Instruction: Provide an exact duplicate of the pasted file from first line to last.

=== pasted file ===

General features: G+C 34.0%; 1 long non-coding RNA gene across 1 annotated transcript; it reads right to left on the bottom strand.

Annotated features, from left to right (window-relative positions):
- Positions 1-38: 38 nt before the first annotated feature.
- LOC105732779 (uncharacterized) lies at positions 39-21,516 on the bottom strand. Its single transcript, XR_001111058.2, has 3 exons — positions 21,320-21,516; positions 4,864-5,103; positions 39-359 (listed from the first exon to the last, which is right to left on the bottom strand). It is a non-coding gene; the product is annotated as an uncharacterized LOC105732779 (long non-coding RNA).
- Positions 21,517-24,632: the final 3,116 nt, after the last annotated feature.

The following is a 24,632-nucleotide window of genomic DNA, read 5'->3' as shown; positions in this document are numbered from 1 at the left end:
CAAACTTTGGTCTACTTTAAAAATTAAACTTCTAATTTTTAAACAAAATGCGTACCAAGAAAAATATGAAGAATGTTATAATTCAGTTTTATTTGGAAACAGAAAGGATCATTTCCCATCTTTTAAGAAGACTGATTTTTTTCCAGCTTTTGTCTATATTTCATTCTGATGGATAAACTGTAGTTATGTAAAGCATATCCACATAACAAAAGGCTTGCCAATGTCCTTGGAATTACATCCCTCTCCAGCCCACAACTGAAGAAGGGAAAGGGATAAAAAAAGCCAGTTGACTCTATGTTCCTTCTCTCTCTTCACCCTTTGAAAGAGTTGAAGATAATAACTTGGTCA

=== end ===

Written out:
General features: G+C 34.0%; 1 long non-coding RNA gene across 1 annotated transcript; it reads right to left on the bottom strand.

Annotated features, from left to right (window-relative positions):
- Positions 1-38: 38 nt before the first annotated feature.
- LOC105732779 (uncharacterized) lies at positions 39-21,516 on the bottom strand. Its single transcript, XR_001111058.2, has 3 exons — positions 21,320-21,516; positions 4,864-5,103; positions 39-359 (listed from the first exon to the last, which is right to left on the bottom strand). It is a non-coding gene; the product is annotated as an uncharacterized LOC105732779 (long non-coding RNA).
- Positions 21,517-24,632: the final 3,116 nt, after the last annotated feature.

The following is a 24,632-nucleotide window of genomic DNA, read 5'->3' as shown; positions in this document are numbered from 1 at the left end:
CAAACTTTGGTCTACTTTAAAAATTAAACTTCTAATTTTTAAACAAAATGCGTACCAAGAAAAATATGAAGAATGTTATAATTCAGTTTTATTTGGAAACAGAAAGGATCATTTCCCATCTTTTAAGAAGACTGATTTTTTTCCAGCTTTTGTCTATATTTCATTCTGATGGATAAACTGTAGTTATGTAAAGCATATCCACATAACAAAAGGCTTGCCAATGTCCTTGGAATTACATCCCTCTCCAGCCCACAACTGAAGAAGGGAAAGGGATAAAAAAAGCCAGTTGACTCTATGTTCCTTCTCTCTCTTCACCCTTTGAAAGAGTTGAAGATAATAACTTGGTCA